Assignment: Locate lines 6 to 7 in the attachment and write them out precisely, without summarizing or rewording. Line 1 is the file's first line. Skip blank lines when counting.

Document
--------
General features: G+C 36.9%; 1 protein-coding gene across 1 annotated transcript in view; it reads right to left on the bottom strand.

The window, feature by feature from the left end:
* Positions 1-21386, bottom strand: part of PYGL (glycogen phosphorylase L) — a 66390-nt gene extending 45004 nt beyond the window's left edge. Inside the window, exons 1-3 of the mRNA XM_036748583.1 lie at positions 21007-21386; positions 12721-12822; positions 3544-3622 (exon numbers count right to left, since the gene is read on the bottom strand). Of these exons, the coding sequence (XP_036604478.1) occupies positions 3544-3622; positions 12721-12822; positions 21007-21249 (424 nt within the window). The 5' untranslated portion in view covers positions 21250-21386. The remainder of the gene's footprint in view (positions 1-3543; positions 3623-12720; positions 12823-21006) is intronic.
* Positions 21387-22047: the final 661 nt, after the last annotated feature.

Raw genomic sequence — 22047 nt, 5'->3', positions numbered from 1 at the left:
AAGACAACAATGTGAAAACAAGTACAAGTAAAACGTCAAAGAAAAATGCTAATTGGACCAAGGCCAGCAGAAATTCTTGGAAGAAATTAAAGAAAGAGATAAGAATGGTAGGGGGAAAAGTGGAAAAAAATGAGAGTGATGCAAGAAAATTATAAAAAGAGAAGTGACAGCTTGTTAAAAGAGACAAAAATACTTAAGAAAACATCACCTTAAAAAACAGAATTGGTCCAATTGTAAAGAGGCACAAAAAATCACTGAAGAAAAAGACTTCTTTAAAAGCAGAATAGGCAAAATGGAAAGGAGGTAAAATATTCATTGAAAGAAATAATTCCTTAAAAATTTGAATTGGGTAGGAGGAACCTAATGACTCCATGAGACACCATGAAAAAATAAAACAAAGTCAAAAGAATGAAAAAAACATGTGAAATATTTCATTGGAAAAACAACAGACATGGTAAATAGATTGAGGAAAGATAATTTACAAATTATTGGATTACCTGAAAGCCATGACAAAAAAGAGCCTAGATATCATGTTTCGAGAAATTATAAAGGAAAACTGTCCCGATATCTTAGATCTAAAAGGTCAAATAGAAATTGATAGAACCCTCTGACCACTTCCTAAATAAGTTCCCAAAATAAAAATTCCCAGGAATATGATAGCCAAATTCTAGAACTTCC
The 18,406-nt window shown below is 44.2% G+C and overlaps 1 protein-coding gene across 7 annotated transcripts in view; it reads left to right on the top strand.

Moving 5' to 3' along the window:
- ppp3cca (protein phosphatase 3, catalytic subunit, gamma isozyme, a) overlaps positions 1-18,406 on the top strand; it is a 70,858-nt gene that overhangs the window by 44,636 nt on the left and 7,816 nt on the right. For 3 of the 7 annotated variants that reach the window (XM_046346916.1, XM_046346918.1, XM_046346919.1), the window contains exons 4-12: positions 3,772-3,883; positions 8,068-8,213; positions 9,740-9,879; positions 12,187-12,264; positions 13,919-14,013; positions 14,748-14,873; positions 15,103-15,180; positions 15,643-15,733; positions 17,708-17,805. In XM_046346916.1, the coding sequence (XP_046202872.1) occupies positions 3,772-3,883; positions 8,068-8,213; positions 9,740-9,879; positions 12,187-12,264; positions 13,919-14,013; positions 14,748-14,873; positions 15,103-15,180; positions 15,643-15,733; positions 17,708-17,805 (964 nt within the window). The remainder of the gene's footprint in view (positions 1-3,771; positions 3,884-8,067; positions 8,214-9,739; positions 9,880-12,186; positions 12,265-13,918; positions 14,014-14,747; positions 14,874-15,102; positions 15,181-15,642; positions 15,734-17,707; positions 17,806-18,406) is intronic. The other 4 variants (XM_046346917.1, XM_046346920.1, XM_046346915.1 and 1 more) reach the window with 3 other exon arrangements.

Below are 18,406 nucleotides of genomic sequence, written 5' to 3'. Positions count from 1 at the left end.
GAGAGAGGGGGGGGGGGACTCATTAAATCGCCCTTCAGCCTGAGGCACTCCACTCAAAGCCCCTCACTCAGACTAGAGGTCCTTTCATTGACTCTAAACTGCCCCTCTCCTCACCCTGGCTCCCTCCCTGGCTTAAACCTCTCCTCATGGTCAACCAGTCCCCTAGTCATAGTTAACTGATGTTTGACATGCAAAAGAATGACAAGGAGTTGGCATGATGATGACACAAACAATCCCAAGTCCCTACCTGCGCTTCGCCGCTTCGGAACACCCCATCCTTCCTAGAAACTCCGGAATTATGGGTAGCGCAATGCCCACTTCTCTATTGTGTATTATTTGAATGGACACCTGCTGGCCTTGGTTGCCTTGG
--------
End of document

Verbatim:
AAGACAACAATGTGAAAACAAGTACAAGTAAAACGTCAAAGAAAAATGCTAATTGGACCAAGGCCAGCAGAAATTCTTGGAAGAAATTAAAGAAAGAGATAAGAATGGTAGGGGGAAAAGTGGAAAAAAATGAGAGTGATGCAAGAAAATTATAAAAAGAGAAGTGACAGCTTGTTAAAAGAGACAAAAATACTTAAGAAAACATCACCTTAAAAAACAGAATTGGTCCAATTGTAAAGAGGCACAAAAAATCACTGAAGAAAAAGACTTCTTTAAAAGCAGAATAGGCAAAATGGAAAGGAGGTAAAATATTCATTGAAAGAAATAATTCCTTAAAAATTTGAATTGGGTAGGAGGAACCTAATGACTCCATGAGACACCATGAAAAAATAAAACAAAGTCAAAAGAATGAAAAAAACATGTGAAATATTTCATTGGAAAAACAACAGACATGGTAAATAGATTGAGGAAAGATAATTTACAAATTATTGGATTACCTGAAAGCCATGACAAAAAAGAGCCTAGATATCATGTTTCGAGAAATTATAAAGGAAAACTGTCCCGATATCTTAGATCTAAAAGGTCAAATAGAAATTGATAGAACCCTCTGACCACTTCCTAAATAAGTTCCCAAAATAAAAATTCCCAGGAATATGATAGCCAAATTCTAGAACTTCC
The 18,406-nt window shown below is 44.2% G+C and overlaps 1 protein-coding gene across 7 annotated transcripts in view; it reads left to right on the top strand.